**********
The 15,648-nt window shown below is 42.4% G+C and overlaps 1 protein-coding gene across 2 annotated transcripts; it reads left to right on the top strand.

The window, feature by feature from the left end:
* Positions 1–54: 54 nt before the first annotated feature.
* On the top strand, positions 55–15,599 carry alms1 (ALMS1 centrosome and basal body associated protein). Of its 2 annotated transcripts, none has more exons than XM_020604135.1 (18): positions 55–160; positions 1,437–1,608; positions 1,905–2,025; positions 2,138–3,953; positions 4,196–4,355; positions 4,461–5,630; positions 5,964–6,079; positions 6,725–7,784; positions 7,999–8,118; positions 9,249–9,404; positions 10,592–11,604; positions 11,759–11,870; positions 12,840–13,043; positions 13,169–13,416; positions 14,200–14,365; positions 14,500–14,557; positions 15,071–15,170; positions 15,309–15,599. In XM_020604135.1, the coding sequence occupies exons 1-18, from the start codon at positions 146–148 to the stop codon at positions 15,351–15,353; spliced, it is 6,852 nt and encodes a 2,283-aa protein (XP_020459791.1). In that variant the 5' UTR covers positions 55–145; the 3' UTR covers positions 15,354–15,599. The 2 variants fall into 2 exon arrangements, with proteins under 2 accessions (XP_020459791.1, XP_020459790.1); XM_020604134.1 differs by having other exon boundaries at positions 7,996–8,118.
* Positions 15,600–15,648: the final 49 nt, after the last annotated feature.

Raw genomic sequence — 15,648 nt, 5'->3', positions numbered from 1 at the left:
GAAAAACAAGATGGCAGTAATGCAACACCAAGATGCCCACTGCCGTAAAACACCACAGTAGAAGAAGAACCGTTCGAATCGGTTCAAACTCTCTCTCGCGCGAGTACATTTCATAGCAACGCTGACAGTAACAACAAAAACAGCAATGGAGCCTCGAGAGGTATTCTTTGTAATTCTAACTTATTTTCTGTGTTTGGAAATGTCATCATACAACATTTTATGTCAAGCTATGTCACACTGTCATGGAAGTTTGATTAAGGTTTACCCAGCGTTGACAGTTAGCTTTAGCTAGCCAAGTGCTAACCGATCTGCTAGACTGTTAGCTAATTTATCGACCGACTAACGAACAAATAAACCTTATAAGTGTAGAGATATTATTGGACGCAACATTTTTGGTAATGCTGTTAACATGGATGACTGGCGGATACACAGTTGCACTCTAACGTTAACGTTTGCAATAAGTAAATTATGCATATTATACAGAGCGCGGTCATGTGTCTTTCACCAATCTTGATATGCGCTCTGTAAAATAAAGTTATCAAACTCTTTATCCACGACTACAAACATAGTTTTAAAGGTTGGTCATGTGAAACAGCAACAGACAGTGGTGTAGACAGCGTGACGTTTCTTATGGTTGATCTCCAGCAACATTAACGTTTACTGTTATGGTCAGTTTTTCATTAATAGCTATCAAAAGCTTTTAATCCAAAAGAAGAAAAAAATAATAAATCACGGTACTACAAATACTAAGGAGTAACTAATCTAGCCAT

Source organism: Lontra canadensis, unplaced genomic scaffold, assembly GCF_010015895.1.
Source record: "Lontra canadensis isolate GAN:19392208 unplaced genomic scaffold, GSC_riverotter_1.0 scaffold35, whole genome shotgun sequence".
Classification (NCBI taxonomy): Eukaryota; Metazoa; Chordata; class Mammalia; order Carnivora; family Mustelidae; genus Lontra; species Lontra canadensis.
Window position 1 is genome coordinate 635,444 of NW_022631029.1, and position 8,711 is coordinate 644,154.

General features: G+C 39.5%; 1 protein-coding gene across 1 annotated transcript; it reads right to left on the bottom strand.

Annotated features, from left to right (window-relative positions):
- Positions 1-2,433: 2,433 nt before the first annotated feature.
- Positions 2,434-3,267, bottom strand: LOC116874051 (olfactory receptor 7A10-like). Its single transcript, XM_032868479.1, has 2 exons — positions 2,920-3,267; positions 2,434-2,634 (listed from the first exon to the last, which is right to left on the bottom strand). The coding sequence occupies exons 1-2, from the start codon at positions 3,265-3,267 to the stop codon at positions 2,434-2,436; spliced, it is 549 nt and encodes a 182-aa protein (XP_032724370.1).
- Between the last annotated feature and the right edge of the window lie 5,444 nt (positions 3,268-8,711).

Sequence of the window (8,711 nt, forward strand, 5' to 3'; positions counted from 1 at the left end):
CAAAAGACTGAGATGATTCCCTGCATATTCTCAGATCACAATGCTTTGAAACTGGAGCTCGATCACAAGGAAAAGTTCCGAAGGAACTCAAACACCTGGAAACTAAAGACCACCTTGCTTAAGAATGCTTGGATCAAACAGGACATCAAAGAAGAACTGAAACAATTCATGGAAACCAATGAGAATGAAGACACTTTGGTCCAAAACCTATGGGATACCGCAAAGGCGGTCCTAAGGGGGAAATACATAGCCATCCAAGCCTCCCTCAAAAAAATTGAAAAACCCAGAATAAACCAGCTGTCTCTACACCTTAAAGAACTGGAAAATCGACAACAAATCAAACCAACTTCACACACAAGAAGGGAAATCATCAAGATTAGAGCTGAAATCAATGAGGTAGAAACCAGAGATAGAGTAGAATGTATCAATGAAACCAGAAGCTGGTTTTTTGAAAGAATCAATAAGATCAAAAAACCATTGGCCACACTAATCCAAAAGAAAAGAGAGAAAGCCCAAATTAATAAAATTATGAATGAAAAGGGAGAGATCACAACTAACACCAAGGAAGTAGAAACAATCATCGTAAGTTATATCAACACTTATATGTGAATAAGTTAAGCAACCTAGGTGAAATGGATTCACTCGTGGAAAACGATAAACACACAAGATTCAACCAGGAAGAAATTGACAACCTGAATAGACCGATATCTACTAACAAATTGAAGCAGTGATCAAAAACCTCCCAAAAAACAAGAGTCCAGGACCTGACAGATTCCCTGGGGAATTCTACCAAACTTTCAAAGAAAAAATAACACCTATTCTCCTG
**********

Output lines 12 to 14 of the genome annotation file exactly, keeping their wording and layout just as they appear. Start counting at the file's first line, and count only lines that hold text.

General features: G+C 39.5%; 1 protein-coding gene across 1 annotated transcript; it reads right to left on the bottom strand.

Annotated features, from left to right (window-relative positions):
- Positions 1-2,433: 2,433 nt before the first annotated feature.